Be The 30% (Part 1)

Kathy Claycomb

Kathy Claycomb

Be The 30% (Part 1)
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I like to focus on the positive. I’m the person who skips right over the headlines about attacks and shootings to get to the stories that make me feel good. I figured out a few years ago that if something was really important and world altering, somebody in my family would tell me about it at the dinner table. So, articles about death and destruction? Nope. Stories highlighting reunited families and local heroes? Count me in.

If you do some searching online, you’ll see lots of negative statistics about project success. I was recently looking at figures related to process changes inside of companies. Numerous sites claimed that 70% of change initiatives fail. That’s pretty scary, and certainly a statistic that most of us would like to change.

As I thought about the number, I decided to follow my typical positive take on things. I asked myself, what about the 30%? What are they doing right? What key things contribute to their success?

I took a look back at some of the projects I’ve worked on over my career. Earlier in my career, I directly participated in a number of process improvement efforts. More recently I’ve served as a consultant or mentor to BAs working on process improvement projects. I want to highlight two key questions that successful teams continually ask themselves:

  • Why are we doing this?
  • Is this the right solution?

In our Business Process Analysis class, we look at a framework for process improvement. It looks like this:

2015.04.09 Be the 30

I think most project teams succeed in a number of these steps. Specifically, we do a good job laying out the current process (the “Understand” step) and identifying what’s wrong with it (the “Challenge” step).  We’re also typically pretty good at constructing and deploying solutions (the “Implement” step). Teams in the 30% also successfully navigate the “Select” step and “Improve” steps.

So I challenge you to become part of the 30%. In today’s post, I want to address things that successful teams do in the “Select” step that help them understand “why”.

1. The 30% knows what success looks like

My (least) favorite project charter is the one that simply says, “Go improve this process”. I’ve even had this one phrased as a compliment – “We’re empowering you and the team to create the best process you can. We don’t want to impose any limits on you – shoot for the stars!”

Okay….but what does the customer really want? Let me give you an example of the dilemma this creates.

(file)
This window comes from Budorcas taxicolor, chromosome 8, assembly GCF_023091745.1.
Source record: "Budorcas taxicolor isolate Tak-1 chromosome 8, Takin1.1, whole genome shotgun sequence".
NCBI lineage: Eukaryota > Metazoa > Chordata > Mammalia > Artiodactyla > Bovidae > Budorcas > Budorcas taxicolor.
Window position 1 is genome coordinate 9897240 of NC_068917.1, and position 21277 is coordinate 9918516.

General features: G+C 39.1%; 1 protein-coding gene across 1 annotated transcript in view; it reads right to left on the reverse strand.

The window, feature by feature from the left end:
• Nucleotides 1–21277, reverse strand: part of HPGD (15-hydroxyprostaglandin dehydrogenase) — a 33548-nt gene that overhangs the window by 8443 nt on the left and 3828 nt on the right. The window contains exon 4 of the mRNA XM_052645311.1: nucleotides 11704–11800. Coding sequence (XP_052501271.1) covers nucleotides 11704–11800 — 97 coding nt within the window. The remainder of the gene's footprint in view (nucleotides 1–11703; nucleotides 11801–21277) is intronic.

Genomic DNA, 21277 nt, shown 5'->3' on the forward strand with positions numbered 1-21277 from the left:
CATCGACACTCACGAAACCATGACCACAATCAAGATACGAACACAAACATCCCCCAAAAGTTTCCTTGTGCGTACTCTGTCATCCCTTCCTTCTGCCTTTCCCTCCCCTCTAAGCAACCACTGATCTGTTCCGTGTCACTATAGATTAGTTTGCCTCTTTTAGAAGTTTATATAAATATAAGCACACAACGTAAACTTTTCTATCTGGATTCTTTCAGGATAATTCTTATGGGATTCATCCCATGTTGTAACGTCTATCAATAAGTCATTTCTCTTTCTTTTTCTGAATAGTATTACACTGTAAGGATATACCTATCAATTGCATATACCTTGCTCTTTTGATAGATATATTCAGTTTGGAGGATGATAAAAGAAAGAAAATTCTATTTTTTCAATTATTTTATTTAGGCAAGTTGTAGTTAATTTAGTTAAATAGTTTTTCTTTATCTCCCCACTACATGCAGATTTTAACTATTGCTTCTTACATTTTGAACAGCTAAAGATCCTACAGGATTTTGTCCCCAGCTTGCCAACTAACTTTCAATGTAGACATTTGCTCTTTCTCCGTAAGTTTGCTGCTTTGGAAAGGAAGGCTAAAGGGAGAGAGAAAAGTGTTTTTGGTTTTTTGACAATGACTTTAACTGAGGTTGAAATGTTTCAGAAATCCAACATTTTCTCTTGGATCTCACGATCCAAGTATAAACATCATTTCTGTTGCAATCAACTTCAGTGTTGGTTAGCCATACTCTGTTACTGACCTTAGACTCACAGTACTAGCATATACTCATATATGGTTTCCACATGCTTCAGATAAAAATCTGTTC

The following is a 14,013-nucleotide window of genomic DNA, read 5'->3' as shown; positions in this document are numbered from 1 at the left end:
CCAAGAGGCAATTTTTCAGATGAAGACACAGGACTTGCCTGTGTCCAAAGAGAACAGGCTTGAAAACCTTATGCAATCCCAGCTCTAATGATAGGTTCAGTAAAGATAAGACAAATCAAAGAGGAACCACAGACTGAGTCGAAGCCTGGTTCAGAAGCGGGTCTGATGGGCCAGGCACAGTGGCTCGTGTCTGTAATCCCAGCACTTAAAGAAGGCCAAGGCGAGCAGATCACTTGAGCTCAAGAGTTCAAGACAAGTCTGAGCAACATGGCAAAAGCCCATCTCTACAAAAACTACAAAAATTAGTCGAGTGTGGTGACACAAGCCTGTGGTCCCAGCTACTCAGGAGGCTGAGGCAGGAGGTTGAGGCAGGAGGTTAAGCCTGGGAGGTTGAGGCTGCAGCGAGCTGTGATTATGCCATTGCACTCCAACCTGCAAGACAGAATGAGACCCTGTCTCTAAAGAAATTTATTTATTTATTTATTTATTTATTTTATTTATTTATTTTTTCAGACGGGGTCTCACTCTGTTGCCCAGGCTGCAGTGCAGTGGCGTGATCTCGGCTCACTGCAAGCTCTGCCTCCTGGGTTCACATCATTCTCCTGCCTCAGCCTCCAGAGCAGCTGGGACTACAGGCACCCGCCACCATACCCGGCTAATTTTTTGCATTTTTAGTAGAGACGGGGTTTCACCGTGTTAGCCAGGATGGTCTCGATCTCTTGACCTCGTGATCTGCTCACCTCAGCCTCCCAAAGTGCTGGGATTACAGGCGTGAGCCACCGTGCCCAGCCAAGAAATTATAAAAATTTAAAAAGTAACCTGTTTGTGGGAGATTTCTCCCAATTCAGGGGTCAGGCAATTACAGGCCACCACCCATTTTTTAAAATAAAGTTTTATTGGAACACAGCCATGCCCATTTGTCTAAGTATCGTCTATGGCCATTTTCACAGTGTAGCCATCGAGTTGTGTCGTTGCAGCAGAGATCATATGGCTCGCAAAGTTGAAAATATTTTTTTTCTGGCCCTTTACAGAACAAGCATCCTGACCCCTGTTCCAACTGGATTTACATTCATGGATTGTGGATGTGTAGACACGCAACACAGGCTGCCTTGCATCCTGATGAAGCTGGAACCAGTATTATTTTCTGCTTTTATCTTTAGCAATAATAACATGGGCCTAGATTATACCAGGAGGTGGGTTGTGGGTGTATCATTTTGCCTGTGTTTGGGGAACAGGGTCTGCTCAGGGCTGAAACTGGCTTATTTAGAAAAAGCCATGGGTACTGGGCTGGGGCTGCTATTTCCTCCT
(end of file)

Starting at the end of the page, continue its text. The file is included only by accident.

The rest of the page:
I recently talked to a group of BAs who were working on a process. It had two basic flaws. First of all, there were lots of errors being made and corrected. Second, it was taking too long. So, which problem should the team fix?  Making the process error-proof would cause it to take even longer. Shortening the cycle time would not reduce any of the errors being created. Unless you know what is most important to your stakeholders, you may propose process improvements that don’t meet their (often unspoken) goals.

Beyond that, it’s important to have specific measures. “Make it as efficient as you can” does not count as a measure J  Is a 20% error rate acceptable? 10%? Something else? You have to know this in order to propose improvements that will get you to that goal.

The 30% works with their stakeholders to develop measureable objectives, KPIs and/or metrics for their projects so that everyone knows what success looks like.

2. The 30% identifies its stakeholders

Speaking of working with your stakeholders, to be in the 30%, you need to identify and engage all affected stakeholders. Remember to look for:

  1. Upstream customers/processes
  2. Downstream customers/processes
  3. Regulatory, compliance and oversight teams
  4. Implementation stakeholders

I’ve been on a project that missed a stakeholder – and it wasn’t pretty.

3. The 30% never stops asking “why?”

Capturing the “why” for a project is not a “one and done” step. Organizations change, and our projects may need to change as well. The 30% regularly reviews and reaffirms its goals to ensure they’re on the right track.

Join me for more in Part 2 of Be The 30% as I share how the 30% ensures that they’re delivering the right solution!

Happy Improving!


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About the Author

Kathy Claycomb

Kathy Claycomb

Kathy Claycomb is a Netmind Senior Instructor and brings over 30 years of IT experience to the classroom. She has participated in all phases of application development across a wide variety of platforms, and has used numerous methodologies to analyze, design and implement systems. Kathy holds a Bachelor of Science in Business and has worked in transportation, training, and software development organizations. Her first love is teaching, and throughout her career she has always managed to spend a portion of her time instructing. Kathy's students consistently praise her teaching abilities and her talent for drawing on her personal experience to enhance their learning. Connect with Kathy on LinkedIn.

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